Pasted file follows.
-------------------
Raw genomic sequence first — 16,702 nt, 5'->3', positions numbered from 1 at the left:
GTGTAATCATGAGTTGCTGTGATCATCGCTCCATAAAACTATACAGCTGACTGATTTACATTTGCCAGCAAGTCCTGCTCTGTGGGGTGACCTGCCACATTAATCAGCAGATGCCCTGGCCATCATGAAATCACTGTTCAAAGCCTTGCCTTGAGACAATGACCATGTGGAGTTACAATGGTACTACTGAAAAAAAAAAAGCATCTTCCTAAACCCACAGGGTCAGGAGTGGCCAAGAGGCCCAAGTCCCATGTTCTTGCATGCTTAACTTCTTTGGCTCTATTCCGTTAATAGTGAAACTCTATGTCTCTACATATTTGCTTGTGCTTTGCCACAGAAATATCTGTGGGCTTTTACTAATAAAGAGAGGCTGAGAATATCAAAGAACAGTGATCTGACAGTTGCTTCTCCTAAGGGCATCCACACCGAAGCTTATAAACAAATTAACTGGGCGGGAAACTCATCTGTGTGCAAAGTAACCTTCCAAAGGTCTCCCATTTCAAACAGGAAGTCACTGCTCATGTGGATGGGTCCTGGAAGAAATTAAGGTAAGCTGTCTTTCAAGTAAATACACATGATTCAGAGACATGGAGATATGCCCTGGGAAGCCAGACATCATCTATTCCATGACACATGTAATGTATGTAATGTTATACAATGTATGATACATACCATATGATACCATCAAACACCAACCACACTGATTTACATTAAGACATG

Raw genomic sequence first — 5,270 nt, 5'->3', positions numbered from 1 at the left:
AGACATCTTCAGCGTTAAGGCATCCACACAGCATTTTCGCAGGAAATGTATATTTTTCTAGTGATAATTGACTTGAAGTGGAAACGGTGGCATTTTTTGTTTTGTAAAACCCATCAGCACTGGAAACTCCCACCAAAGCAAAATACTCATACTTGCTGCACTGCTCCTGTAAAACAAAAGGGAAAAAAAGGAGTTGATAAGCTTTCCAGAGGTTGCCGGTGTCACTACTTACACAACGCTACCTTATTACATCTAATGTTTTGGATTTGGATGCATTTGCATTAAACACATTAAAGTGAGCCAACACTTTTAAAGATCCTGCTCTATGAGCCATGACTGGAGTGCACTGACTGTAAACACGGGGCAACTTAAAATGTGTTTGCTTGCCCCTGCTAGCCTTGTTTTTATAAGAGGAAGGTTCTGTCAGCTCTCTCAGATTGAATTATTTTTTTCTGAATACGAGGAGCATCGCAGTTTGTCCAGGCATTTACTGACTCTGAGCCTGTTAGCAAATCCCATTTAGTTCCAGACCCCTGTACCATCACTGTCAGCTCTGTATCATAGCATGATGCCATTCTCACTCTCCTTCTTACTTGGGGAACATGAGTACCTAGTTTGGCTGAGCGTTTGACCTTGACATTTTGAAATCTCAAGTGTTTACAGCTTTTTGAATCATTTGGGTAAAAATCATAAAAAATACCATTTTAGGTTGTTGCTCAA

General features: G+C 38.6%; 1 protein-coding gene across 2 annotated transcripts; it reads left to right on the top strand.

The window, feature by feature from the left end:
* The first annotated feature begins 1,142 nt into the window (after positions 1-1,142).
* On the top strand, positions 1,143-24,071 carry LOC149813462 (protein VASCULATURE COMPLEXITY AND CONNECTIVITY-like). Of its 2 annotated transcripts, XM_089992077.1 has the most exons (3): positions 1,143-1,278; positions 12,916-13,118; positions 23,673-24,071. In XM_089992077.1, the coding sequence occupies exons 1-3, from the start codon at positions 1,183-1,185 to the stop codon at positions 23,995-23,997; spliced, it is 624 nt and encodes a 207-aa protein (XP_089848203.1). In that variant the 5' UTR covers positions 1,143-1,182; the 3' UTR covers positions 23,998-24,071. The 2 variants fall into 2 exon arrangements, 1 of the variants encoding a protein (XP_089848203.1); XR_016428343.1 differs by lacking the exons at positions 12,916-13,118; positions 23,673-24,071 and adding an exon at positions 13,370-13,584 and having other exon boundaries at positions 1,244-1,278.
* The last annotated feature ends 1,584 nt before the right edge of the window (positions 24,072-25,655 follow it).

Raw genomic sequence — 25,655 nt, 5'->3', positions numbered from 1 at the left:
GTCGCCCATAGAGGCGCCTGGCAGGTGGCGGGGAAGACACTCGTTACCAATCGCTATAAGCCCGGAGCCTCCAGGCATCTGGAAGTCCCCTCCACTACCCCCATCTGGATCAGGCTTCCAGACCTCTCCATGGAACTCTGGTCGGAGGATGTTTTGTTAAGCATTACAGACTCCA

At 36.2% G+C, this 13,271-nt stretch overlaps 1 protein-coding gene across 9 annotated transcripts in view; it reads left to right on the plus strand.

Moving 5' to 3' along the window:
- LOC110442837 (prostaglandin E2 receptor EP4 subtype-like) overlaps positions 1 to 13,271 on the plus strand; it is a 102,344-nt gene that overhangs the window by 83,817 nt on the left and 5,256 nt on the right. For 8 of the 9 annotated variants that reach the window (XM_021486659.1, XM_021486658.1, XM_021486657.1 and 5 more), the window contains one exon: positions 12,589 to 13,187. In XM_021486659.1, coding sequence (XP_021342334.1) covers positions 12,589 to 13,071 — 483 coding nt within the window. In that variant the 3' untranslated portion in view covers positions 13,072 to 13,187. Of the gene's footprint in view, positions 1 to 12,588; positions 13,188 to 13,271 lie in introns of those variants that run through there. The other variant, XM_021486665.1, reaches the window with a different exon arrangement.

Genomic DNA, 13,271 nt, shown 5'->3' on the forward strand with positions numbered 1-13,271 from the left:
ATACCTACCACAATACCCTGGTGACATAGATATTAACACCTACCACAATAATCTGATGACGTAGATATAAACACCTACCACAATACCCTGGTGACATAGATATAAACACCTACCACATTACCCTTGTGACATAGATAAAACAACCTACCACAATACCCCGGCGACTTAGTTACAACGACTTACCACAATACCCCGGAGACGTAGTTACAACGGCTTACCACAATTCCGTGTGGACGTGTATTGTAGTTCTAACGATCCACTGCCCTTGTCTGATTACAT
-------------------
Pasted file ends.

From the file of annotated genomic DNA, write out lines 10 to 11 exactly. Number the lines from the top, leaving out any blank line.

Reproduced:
Raw genomic sequence — 25,655 nt, 5'->3', positions numbered from 1 at the left:
GTCGCCCATAGAGGCGCCTGGCAGGTGGCGGGGAAGACACTCGTTACCAATCGCTATAAGCCCGGAGCCTCCAGGCATCTGGAAGTCCCCTCCACTACCCCCATCTGGATCAGGCTTCCAGACCTCTCCATGGAACTCTGGTCGGAGGATGTTTTGTTAAGCATTACAGACTCCA